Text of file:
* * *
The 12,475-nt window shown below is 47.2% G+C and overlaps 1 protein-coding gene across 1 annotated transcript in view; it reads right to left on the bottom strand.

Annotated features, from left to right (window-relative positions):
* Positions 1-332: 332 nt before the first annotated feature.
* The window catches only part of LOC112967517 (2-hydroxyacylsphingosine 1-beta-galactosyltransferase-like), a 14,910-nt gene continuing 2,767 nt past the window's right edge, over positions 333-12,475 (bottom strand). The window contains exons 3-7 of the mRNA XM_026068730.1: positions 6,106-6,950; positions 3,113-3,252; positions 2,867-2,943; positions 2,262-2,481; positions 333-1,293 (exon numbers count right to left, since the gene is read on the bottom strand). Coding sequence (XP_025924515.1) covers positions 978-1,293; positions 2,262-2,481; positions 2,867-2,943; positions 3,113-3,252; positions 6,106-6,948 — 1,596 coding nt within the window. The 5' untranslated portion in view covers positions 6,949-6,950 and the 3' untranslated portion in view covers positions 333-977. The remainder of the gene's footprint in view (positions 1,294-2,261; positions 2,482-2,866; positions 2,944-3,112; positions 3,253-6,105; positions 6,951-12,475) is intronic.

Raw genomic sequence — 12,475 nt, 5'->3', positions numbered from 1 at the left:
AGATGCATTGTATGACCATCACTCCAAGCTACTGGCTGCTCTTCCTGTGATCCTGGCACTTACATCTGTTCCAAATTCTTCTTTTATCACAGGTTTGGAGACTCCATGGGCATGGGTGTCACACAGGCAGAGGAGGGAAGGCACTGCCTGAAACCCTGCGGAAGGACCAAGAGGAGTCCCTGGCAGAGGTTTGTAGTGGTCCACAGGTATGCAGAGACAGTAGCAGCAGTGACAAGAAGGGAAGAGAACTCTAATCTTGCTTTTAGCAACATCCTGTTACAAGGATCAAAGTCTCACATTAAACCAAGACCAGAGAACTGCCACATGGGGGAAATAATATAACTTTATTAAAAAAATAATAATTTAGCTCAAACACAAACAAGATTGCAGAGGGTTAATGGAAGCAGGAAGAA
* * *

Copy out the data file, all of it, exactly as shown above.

The 12,475-nt window shown below is 47.2% G+C and overlaps 1 protein-coding gene across 1 annotated transcript in view; it reads right to left on the bottom strand.

Annotated features, from left to right (window-relative positions):
* Positions 1-332: 332 nt before the first annotated feature.
* The window catches only part of LOC112967517 (2-hydroxyacylsphingosine 1-beta-galactosyltransferase-like), a 14,910-nt gene continuing 2,767 nt past the window's right edge, over positions 333-12,475 (bottom strand). The window contains exons 3-7 of the mRNA XM_026068730.1: positions 6,106-6,950; positions 3,113-3,252; positions 2,867-2,943; positions 2,262-2,481; positions 333-1,293 (exon numbers count right to left, since the gene is read on the bottom strand). Coding sequence (XP_025924515.1) covers positions 978-1,293; positions 2,262-2,481; positions 2,867-2,943; positions 3,113-3,252; positions 6,106-6,948 — 1,596 coding nt within the window. The 5' untranslated portion in view covers positions 6,949-6,950 and the 3' untranslated portion in view covers positions 333-977. The remainder of the gene's footprint in view (positions 1,294-2,261; positions 2,482-2,866; positions 2,944-3,112; positions 3,253-6,105; positions 6,951-12,475) is intronic.

Raw genomic sequence — 12,475 nt, 5'->3', positions numbered from 1 at the left:
AGATGCATTGTATGACCATCACTCCAAGCTACTGGCTGCTCTTCCTGTGATCCTGGCACTTACATCTGTTCCAAATTCTTCTTTTATCACAGGTTTGGAGACTCCATGGGCATGGGTGTCACACAGGCAGAGGAGGGAAGGCACTGCCTGAAACCCTGCGGAAGGACCAAGAGGAGTCCCTGGCAGAGGTTTGTAGTGGTCCACAGGTATGCAGAGACAGTAGCAGCAGTGACAAGAAGGGAAGAGAACTCTAATCTTGCTTTTAGCAACATCCTGTTACAAGGATCAAAGTCTCACATTAAACCAAGACCAGAGAACTGCCACATGGGGGAAATAATATAACTTTATTAAAAAAATAATAATTTAGCTCAAACACAAACAAGATTGCAGAGGGTTAATGGAAGCAGGAAGAA